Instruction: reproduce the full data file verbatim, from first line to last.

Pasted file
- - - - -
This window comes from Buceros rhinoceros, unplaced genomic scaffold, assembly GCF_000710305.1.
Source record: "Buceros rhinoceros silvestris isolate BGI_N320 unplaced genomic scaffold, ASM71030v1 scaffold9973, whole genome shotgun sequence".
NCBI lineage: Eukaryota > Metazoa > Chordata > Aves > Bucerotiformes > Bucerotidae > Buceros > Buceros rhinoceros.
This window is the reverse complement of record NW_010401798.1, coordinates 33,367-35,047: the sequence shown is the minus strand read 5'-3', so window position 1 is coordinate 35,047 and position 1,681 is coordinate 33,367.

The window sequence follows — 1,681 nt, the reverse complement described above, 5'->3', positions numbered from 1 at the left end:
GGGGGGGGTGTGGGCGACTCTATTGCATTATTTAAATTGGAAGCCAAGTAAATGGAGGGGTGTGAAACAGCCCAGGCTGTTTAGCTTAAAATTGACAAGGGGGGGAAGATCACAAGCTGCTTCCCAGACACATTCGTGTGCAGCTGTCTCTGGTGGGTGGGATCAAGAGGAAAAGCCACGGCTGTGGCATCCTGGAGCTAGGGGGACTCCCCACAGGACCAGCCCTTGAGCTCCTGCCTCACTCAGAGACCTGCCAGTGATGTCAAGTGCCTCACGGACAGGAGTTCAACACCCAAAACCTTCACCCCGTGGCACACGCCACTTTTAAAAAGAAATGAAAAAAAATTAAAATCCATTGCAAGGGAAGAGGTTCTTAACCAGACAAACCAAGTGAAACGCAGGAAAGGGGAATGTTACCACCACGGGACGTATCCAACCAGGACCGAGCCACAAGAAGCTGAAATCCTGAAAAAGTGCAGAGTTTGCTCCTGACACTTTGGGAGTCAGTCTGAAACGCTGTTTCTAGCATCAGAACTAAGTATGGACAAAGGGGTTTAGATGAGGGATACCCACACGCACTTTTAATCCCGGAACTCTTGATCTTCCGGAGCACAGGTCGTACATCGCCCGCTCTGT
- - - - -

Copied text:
This window comes from Buceros rhinoceros, unplaced genomic scaffold, assembly GCF_000710305.1.
Source record: "Buceros rhinoceros silvestris isolate BGI_N320 unplaced genomic scaffold, ASM71030v1 scaffold9973, whole genome shotgun sequence".
NCBI lineage: Eukaryota > Metazoa > Chordata > Aves > Bucerotiformes > Bucerotidae > Buceros > Buceros rhinoceros.
This window is the reverse complement of record NW_010401798.1, coordinates 33,367-35,047: the sequence shown is the minus strand read 5'-3', so window position 1 is coordinate 35,047 and position 1,681 is coordinate 33,367.

The window sequence follows — 1,681 nt, the reverse complement described above, 5'->3', positions numbered from 1 at the left end:
GGGGGGGGTGTGGGCGACTCTATTGCATTATTTAAATTGGAAGCCAAGTAAATGGAGGGGTGTGAAACAGCCCAGGCTGTTTAGCTTAAAATTGACAAGGGGGGGAAGATCACAAGCTGCTTCCCAGACACATTCGTGTGCAGCTGTCTCTGGTGGGTGGGATCAAGAGGAAAAGCCACGGCTGTGGCATCCTGGAGCTAGGGGGACTCCCCACAGGACCAGCCCTTGAGCTCCTGCCTCACTCAGAGACCTGCCAGTGATGTCAAGTGCCTCACGGACAGGAGTTCAACACCCAAAACCTTCACCCCGTGGCACACGCCACTTTTAAAAAGAAATGAAAAAAAATTAAAATCCATTGCAAGGGAAGAGGTTCTTAACCAGACAAACCAAGTGAAACGCAGGAAAGGGGAATGTTACCACCACGGGACGTATCCAACCAGGACCGAGCCACAAGAAGCTGAAATCCTGAAAAAGTGCAGAGTTTGCTCCTGACACTTTGGGAGTCAGTCTGAAACGCTGTTTCTAGCATCAGAACTAAGTATGGACAAAGGGGTTTAGATGAGGGATACCCACACGCACTTTTAATCCCGGAACTCTTGATCTTCCGGAGCACAGGTCGTACATCGCCCGCTCTGT